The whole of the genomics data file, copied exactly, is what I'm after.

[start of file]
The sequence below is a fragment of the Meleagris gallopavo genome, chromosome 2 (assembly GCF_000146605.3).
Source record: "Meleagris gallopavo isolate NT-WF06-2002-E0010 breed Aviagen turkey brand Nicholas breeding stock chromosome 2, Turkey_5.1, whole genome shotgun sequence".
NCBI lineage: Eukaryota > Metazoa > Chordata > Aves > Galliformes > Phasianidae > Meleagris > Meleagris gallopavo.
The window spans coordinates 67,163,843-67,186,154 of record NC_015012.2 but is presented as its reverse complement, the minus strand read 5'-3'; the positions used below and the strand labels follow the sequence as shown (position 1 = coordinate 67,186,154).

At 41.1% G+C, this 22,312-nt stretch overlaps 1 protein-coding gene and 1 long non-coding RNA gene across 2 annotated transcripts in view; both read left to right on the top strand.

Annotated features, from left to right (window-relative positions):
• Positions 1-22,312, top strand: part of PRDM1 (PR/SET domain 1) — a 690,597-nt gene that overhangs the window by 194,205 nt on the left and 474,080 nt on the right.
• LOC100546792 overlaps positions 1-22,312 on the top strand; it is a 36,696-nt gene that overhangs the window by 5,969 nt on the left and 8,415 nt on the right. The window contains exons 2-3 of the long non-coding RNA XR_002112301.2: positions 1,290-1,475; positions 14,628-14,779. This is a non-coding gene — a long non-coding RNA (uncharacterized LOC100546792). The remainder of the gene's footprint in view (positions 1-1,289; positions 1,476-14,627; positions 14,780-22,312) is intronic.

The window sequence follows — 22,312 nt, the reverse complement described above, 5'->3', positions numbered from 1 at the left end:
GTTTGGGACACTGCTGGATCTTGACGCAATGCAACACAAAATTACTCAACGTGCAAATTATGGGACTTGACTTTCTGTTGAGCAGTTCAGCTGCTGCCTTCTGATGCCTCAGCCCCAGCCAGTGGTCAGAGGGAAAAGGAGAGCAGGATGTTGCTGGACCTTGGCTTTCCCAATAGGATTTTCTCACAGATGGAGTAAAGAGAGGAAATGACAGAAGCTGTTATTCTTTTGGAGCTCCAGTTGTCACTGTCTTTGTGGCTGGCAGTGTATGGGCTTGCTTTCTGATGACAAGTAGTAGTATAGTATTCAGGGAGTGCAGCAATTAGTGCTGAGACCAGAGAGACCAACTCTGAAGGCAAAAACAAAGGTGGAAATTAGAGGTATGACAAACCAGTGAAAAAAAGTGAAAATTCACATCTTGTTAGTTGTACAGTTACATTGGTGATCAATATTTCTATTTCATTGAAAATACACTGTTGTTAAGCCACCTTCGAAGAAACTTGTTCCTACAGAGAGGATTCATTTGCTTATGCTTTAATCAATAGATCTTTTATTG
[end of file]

The sequence below is a fragment of the Meleagris gallopavo genome, chromosome 2 (assembly GCF_000146605.3).
Source record: "Meleagris gallopavo isolate NT-WF06-2002-E0010 breed Aviagen turkey brand Nicholas breeding stock chromosome 2, Turkey_5.1, whole genome shotgun sequence".
NCBI lineage: Eukaryota > Metazoa > Chordata > Aves > Galliformes > Phasianidae > Meleagris > Meleagris gallopavo.
The window spans coordinates 67,163,843-67,186,154 of record NC_015012.2 but is presented as its reverse complement, the minus strand read 5'-3'; the positions used below and the strand labels follow the sequence as shown (position 1 = coordinate 67,186,154).

At 41.1% G+C, this 22,312-nt stretch overlaps 1 protein-coding gene and 1 long non-coding RNA gene across 2 annotated transcripts in view; both read left to right on the top strand.

Annotated features, from left to right (window-relative positions):
• Positions 1-22,312, top strand: part of PRDM1 (PR/SET domain 1) — a 690,597-nt gene that overhangs the window by 194,205 nt on the left and 474,080 nt on the right.
• LOC100546792 overlaps positions 1-22,312 on the top strand; it is a 36,696-nt gene that overhangs the window by 5,969 nt on the left and 8,415 nt on the right. The window contains exons 2-3 of the long non-coding RNA XR_002112301.2: positions 1,290-1,475; positions 14,628-14,779. This is a non-coding gene — a long non-coding RNA (uncharacterized LOC100546792). The remainder of the gene's footprint in view (positions 1-1,289; positions 1,476-14,627; positions 14,780-22,312) is intronic.

The window sequence follows — 22,312 nt, the reverse complement described above, 5'->3', positions numbered from 1 at the left end:
GTTTGGGACACTGCTGGATCTTGACGCAATGCAACACAAAATTACTCAACGTGCAAATTATGGGACTTGACTTTCTGTTGAGCAGTTCAGCTGCTGCCTTCTGATGCCTCAGCCCCAGCCAGTGGTCAGAGGGAAAAGGAGAGCAGGATGTTGCTGGACCTTGGCTTTCCCAATAGGATTTTCTCACAGATGGAGTAAAGAGAGGAAATGACAGAAGCTGTTATTCTTTTGGAGCTCCAGTTGTCACTGTCTTTGTGGCTGGCAGTGTATGGGCTTGCTTTCTGATGACAAGTAGTAGTATAGTATTCAGGGAGTGCAGCAATTAGTGCTGAGACCAGAGAGACCAACTCTGAAGGCAAAAACAAAGGTGGAAATTAGAGGTATGACAAACCAGTGAAAAAAAGTGAAAATTCACATCTTGTTAGTTGTACAGTTACATTGGTGATCAATATTTCTATTTCATTGAAAATACACTGTTGTTAAGCCACCTTCGAAGAAACTTGTTCCTACAGAGAGGATTCATTTGCTTATGCTTTAATCAATAGATCTTTTATTG